Are you an over-committed insurance pro?

A stressed out businessmanWhether you’re a one-person insurance shop or work as one of a handful of insurance agents in a larger insurance office, chances are good that you’ve over-committed yourself at one point or another.

Being over-committed is not a good feeling. You feel like the whole world is sitting on top of your shoulders OR like you’re drowning, but just barely keeping your head above water.

We’ve compiled this handful of tips to pull you out of the water next time you feel like you’ve put too many projects on your plate.

1) Sit down with your calendar. Are there projects or commitments you can delegate to someone else or push back the due date? Are there days you can reserve strictly for yourself or for you and your family? If you’re not keeping track of commitments and setting boundaries, it’s VERY easy to over-commit!

2) Focus on the most important task or project. When your plate is full, it’s easy to let yourself be overwhelmed trying to figure out where to start. Rank your tasks and projects from most time-sensitive to least time-sensitive, then focus on the most important. This way you’re accomplishing something versus spinning your wheels.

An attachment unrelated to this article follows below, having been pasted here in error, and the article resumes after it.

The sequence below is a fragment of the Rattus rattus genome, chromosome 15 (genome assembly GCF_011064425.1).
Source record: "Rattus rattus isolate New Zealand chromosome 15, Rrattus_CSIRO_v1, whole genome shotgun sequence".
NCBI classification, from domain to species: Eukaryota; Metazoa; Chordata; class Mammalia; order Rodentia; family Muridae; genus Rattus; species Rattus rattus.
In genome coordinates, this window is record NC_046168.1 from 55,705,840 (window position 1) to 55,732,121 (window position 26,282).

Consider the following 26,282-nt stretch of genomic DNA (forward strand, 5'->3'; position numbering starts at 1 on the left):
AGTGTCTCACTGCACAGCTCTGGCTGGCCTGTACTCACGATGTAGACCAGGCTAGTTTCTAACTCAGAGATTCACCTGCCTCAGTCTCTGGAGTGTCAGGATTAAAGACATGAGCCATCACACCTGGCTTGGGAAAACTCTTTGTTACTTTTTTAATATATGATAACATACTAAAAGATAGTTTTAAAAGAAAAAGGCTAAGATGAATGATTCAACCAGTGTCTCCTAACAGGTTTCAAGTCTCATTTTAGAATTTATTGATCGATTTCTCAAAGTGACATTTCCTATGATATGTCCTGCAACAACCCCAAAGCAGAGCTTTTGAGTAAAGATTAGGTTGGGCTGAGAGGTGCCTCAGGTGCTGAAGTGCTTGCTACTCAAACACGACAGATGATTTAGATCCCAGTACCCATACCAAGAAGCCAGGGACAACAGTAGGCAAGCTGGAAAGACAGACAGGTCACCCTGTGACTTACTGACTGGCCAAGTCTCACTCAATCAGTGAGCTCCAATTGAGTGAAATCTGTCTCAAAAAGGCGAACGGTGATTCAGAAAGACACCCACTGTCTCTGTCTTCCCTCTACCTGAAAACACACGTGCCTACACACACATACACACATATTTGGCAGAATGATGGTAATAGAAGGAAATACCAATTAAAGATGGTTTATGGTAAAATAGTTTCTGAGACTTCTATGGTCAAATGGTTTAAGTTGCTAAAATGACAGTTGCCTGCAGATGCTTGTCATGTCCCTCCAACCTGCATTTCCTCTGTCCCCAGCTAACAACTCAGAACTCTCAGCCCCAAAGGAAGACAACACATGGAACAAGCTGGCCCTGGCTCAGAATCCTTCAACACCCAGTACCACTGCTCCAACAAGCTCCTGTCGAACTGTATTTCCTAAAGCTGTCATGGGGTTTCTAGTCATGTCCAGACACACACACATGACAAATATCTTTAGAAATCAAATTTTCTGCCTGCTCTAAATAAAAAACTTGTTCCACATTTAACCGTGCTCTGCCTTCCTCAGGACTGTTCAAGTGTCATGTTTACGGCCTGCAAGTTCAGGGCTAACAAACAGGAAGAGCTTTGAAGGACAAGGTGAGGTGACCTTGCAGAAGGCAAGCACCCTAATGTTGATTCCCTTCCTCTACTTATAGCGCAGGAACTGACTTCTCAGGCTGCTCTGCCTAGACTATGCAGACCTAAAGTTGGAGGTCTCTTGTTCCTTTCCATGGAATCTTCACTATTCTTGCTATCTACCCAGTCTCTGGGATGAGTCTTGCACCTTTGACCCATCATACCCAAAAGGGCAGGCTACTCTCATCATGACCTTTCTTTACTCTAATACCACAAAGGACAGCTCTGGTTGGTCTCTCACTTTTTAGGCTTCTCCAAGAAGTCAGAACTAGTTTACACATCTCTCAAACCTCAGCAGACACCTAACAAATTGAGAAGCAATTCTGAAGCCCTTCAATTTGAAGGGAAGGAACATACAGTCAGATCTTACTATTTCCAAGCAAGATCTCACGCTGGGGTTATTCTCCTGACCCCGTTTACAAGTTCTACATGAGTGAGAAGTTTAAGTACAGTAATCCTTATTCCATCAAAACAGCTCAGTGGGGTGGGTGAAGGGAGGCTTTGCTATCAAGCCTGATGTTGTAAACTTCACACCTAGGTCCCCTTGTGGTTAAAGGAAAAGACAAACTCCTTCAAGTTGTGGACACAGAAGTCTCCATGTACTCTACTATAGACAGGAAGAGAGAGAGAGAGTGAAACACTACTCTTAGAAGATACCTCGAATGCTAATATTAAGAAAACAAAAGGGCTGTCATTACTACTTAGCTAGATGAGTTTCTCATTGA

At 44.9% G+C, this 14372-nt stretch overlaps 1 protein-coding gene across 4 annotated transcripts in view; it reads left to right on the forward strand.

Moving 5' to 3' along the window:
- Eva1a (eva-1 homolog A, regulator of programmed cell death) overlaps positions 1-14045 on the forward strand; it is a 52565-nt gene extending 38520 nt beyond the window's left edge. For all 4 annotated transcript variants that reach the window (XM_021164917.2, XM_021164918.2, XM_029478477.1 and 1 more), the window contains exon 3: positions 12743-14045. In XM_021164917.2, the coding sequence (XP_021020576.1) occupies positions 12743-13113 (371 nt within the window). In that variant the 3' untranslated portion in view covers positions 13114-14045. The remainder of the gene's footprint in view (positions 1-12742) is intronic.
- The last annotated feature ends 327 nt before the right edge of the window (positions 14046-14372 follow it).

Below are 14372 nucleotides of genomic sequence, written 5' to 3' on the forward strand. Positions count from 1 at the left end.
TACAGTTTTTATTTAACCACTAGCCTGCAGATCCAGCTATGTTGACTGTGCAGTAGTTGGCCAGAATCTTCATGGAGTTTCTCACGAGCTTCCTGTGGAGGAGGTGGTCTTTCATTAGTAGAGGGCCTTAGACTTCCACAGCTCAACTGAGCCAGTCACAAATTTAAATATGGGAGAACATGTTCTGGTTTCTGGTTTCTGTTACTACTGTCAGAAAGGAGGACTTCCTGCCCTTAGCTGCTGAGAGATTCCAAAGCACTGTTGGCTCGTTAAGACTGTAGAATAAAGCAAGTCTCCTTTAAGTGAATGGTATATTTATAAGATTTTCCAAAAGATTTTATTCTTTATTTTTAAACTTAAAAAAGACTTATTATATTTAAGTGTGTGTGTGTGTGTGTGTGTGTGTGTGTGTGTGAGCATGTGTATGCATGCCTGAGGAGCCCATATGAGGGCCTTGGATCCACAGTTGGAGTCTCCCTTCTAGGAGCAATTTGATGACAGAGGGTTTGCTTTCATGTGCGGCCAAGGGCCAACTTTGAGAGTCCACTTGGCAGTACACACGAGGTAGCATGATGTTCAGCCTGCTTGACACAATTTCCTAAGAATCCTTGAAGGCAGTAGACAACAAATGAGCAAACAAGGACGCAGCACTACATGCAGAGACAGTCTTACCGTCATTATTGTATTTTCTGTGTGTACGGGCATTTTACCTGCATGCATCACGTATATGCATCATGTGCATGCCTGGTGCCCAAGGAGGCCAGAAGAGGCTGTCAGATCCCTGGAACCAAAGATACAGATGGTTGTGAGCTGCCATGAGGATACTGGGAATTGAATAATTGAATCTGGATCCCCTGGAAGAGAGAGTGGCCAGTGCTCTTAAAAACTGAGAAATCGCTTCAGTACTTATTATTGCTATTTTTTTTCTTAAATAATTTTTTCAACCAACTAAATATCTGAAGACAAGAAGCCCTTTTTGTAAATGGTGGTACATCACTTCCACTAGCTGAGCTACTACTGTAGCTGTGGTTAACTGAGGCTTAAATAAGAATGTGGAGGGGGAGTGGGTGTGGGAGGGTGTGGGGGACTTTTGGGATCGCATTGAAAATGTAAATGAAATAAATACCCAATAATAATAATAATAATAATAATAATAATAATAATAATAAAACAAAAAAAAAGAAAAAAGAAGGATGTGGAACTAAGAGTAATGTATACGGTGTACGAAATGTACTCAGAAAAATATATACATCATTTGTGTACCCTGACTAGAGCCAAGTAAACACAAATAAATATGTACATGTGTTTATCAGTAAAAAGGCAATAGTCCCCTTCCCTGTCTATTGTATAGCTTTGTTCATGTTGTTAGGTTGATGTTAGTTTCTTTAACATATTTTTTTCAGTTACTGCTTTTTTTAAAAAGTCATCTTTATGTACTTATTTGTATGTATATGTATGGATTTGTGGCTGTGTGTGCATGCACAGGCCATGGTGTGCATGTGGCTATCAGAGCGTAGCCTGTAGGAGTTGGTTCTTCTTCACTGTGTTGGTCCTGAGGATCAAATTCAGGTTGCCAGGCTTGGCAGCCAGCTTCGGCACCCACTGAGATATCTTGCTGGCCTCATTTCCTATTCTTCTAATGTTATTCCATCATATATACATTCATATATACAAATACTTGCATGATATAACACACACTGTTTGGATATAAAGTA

3) Get a good night’s sleep. There’s something about a restful night that makes it easier to accomplish things and give you the feeling that you can tackle the day. Focus on eating well and listening to your body when it’s tired so you’re more likely to be productive the next day.

4) Commit to setting boundaries for yourself. Only you can make change for the better. It’s by learning to say “no” that we begin to take control and prioritize our schedules. No one else can say “no” for you.

Hopefully next time you start to feel over-committed you’ll keep these tips in mind. We’d love to hear your tips and best practices for building a flourishing insurance business without over-committing yourself. Please share here!

Share this Article
Farmers - The Hartford - State Farm - Kemper Direct - Nationwide - Allstate - New York Life